The Pentagon and other federal agencies allow military and technical secrets to slip into Soviet hands by failing to check documents before they are automatically declassified, Commerce Secretary Malcolm Baldrige complained in a letter to five top Reagan administration officials.
Baldrige sought help more than a month ago to stop "this massive giveaway program that permits the Soviets to acquire tens of thousands of scientific and technical studies as well as other strategic information," according to a four-page letter made available to The Washington Post.
There was no indication yesterday that Baldrige has received any response from his Jan. 16 letter to Secretary of State George P. Shultz, Defense Secretary Caspar Weinberger, former Energy secretary Donald P. Hodel, White House National Security Adviser Robert C. McFarlane, and James Beggs, administrator of the National Aeronautics and Space Administration.
Through a spokesman, Baldrige declined to comment on the letter, saying he does not discuss classified matters. In the letter, however, he cited "inadequate" results to his requests since 1982 for cooperation from the Defense and Energy Departments and NASA to protect strategic information.
Baldrige was particularly annoyed by what he considered the easy availability of sensitive documents of the Defense Department, with which the Commerce Department has quarreled repeatedly over the leakage of strategic high-technology products to the East bloc. Among the studies that Baldrige said are available to the Soviets is one called "A Simulation Model of the Army's Command, Control, Communications and Intelligence Process" that was prepared by the Defense Department.
The documents problem developed, Baldrige said, because "previous administrations" opened up vast amounts of government studies "to combat what they perceived to be over-classification" and to allow greater public access to government-financed studies. Although Commerce operates the National Technical Information Service (NTIS), which acts as a clearinghouse to make these documents available to the public, Baldrige said his department lacks the legal authority to stop the declassification process.
"Moscow has unlimited access to all information in NTIS through the All-Union Scientific Research Institute, which is a prominent subscriber to this source of data," the Commerce secretary said.
He blamed the release of military secrets on "the apparent unwillingness to date of the pertinent government agencies" to commit money and personnel, even though the Reagan administration tightened rules to stem "this hemorrhage" of strategically sensitive information.
The Defense Department, for instance, set up an agency to check studies before they are declassified, but its "ability to review the annual volume of documents is limited" because its appropriations are too small for the job, he said.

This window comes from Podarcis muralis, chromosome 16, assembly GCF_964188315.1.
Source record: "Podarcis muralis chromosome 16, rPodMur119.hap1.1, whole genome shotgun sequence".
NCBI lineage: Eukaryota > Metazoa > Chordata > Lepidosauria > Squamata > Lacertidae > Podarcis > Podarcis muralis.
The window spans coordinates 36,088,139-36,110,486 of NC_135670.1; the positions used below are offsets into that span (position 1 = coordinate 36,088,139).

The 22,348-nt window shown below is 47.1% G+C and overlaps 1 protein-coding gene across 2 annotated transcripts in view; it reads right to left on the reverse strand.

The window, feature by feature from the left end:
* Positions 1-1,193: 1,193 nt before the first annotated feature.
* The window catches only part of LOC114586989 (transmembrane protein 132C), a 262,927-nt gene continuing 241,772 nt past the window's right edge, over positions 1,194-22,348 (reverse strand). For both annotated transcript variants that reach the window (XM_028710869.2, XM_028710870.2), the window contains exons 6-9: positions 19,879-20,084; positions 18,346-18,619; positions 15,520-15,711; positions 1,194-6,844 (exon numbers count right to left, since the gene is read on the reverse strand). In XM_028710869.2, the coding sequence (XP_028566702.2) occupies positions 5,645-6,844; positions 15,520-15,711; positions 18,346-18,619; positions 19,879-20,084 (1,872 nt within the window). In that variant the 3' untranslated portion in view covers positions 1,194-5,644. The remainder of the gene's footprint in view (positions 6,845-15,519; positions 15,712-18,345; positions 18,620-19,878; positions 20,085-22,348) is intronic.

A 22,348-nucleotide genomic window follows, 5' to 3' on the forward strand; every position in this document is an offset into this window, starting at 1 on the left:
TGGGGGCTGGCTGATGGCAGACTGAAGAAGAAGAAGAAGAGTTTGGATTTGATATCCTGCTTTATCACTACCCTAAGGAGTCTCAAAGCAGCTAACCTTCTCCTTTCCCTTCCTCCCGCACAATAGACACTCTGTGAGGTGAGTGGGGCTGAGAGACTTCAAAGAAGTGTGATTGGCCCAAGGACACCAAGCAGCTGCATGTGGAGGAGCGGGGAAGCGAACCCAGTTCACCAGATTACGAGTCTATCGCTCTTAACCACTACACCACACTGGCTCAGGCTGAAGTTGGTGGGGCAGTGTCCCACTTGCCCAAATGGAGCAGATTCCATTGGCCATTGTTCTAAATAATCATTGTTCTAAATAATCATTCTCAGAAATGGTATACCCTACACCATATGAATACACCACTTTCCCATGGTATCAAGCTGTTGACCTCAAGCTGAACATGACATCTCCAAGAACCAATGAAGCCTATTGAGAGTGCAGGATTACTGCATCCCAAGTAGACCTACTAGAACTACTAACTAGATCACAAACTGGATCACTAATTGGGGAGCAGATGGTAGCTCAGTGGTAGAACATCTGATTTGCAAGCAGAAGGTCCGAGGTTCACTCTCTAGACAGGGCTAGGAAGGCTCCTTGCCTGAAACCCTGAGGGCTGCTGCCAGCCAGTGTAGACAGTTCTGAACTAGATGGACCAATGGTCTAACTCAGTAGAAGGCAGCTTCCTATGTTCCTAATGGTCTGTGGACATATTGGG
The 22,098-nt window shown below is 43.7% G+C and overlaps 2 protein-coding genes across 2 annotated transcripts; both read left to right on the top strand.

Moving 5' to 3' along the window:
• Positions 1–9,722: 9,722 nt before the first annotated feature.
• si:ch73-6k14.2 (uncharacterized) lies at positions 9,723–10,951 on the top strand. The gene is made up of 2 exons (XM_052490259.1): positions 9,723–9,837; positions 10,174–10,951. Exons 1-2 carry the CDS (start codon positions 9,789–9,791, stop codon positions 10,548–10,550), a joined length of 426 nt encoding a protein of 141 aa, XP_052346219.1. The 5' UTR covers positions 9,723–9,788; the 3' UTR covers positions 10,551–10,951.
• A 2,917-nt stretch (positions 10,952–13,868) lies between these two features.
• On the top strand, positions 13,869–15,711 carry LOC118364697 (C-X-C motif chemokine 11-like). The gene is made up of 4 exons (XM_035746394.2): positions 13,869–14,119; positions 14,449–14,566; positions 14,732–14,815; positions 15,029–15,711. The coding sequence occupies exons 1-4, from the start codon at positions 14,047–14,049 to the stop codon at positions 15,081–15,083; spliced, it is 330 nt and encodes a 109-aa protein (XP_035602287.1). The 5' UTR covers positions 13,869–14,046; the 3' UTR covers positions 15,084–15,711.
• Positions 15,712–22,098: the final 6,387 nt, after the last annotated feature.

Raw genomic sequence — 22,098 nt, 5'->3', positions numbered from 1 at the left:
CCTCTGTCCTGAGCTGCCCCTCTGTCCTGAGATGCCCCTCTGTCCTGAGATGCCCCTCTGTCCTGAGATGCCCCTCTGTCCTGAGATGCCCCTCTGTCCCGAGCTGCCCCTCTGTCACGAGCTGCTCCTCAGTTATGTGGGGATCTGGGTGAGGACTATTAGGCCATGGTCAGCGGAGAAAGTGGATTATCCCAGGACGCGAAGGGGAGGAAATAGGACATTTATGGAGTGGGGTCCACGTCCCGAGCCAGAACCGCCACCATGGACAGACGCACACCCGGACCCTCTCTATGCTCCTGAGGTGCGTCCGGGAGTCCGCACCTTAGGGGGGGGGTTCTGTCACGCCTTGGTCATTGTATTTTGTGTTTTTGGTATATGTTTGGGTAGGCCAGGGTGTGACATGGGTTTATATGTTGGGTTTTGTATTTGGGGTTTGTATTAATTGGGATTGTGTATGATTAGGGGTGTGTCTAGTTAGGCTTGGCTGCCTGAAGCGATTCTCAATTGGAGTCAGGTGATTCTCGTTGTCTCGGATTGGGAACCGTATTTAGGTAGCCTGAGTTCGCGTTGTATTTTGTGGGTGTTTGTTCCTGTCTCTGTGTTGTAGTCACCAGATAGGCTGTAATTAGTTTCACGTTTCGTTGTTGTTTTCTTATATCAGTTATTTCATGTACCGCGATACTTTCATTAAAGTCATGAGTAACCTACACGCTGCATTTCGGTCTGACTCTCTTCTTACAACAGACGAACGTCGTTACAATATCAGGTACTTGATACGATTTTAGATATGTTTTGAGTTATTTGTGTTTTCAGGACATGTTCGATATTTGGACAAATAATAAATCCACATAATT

The issue was first raised in 1982, Baldrige said, and despite efforts by the Commerce Department and intelligence agencies to get help from the Defense and Energy Departments and NASA, "the results to date have been wholly inadequate."
Among the studies available to the Soviets, Baldrige said, were DOD analyses of space weapons, chemical warfare, nuclear weapons, computer security, high technology telecommunications, electronics, computers and lasers, Energy Department analysis of nuclear energy and high intensity physics and NASA analysis of space and rocket technology.
Other studies that were released dealt with the cutting edge of militarily significant technology such as lasers and composite materials used in warheads and jet fighters, Baldrige said. He said government scientists who saw samples of the information in the studies concluded that they are "tremendously beneficial" to the Soviets.
"Taken as a whole, the reports give Moscow new material information to corroborate previous lab work, focus future approaches and eliminate costly trial-and-error processes," Baldrige said the scientists concluded.
As an example, he cited a July study prepared for the U.S. intelligence community that showed Moscow used at least 60 previously classified U.S. documents in developing its cruise missile. Ninety percent of them originated in the Defense Department, with 22 coming out of the NTIS clearinghouse.
"The potential danger to our national security is that through the giveaway program the Soviets have access to studies and strategic information covering much of the same type of technologies and products that the administration is trying to keep out of Soviet hands through the multilateral export control system," Baldrige asserted.
Pentagon officials long have complained over what they consider the poor operation of export controls by the Commerce Department and this year gained more authority over exports after a battle that finally was settled by the president.
The Defense Department, in turn, was blamed by the State Department's former expert on East-West trade, William Root, for allowing strategic high technology products to remain uncontrolled by taking too tough a line for U.S. allies in Cocom, the Paris-based Coordinating Committee for Multilateral Export Controls that decides what can be sold to Soviet-bloc nations.